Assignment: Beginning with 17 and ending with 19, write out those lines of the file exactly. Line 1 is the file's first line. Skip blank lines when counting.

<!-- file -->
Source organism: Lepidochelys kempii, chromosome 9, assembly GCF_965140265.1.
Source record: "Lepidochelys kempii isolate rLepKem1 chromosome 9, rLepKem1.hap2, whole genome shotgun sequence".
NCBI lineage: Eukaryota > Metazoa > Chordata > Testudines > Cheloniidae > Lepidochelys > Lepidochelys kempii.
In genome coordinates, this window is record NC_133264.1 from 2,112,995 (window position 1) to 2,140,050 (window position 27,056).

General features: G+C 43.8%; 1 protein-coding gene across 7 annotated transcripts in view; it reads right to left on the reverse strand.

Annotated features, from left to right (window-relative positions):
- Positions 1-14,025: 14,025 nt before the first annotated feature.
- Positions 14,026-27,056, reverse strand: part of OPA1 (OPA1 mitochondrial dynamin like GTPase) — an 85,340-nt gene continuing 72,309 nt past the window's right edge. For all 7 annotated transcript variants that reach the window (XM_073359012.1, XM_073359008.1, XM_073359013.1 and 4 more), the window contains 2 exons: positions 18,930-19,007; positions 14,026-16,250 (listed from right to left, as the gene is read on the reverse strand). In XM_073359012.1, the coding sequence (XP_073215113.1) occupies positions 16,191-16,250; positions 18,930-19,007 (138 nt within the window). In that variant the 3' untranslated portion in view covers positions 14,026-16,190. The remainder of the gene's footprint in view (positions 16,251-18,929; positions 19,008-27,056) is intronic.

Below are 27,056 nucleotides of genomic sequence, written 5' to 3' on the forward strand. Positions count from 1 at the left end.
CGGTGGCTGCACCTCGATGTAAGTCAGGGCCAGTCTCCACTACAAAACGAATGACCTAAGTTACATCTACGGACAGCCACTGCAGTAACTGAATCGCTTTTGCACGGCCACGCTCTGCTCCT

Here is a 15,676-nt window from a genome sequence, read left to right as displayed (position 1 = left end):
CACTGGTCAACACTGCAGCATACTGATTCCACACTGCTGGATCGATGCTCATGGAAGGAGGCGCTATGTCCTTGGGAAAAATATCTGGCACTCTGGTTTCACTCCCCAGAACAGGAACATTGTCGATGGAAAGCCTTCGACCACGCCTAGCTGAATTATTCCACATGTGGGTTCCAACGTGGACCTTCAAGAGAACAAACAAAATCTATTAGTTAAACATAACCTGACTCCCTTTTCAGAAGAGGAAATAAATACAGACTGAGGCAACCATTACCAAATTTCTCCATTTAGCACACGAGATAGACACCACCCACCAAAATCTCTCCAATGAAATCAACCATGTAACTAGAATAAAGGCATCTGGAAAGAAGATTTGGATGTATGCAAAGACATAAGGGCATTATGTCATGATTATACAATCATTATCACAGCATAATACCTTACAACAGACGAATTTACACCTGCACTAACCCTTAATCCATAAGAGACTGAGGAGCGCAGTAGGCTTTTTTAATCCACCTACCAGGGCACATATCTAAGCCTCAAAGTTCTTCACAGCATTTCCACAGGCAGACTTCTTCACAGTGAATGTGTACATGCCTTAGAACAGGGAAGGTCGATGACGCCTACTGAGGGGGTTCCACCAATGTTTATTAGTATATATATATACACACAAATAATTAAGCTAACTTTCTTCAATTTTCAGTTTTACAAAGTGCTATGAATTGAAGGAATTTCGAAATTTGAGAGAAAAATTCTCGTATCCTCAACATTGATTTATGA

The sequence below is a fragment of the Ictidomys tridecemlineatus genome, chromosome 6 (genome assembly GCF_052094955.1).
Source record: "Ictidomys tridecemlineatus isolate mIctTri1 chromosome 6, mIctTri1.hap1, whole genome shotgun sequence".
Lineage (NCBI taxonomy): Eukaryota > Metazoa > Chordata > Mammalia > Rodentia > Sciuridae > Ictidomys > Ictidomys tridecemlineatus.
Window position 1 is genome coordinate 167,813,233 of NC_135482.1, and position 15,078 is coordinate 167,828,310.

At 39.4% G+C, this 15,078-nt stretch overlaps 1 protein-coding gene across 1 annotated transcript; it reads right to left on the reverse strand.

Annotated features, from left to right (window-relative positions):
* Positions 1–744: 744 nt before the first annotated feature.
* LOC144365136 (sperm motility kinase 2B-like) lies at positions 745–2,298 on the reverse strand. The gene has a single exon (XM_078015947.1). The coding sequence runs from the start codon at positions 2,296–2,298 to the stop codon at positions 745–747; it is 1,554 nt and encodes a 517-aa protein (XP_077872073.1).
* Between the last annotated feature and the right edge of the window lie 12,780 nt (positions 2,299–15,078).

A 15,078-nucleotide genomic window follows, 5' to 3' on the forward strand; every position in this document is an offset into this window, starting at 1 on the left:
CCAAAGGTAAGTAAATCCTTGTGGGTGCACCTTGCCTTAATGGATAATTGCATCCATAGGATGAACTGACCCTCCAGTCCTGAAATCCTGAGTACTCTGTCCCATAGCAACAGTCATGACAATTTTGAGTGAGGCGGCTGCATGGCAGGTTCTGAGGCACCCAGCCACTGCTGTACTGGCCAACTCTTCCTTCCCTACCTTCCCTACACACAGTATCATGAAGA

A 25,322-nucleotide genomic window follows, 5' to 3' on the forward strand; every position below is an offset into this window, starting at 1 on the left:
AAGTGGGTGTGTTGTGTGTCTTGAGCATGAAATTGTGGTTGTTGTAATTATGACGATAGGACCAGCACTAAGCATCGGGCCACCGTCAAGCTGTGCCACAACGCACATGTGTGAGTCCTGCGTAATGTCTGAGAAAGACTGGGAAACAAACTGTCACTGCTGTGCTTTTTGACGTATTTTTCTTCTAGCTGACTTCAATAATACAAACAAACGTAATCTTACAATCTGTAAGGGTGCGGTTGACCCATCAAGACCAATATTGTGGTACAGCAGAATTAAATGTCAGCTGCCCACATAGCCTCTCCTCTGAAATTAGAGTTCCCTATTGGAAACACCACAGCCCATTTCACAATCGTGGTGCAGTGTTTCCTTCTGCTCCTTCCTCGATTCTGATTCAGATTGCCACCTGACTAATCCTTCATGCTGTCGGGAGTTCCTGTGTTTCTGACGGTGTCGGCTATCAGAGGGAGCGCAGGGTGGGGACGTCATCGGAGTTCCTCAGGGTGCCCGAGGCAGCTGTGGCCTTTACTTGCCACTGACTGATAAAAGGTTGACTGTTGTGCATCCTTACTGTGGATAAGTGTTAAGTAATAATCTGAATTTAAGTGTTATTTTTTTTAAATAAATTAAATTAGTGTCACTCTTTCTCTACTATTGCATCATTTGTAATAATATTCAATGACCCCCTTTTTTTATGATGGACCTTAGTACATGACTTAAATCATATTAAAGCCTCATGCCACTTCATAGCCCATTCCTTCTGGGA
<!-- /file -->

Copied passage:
At 39.4% G+C, this 15,078-nt stretch overlaps 1 protein-coding gene across 1 annotated transcript; it reads right to left on the reverse strand.

Annotated features, from left to right (window-relative positions):
* Positions 1–744: 744 nt before the first annotated feature.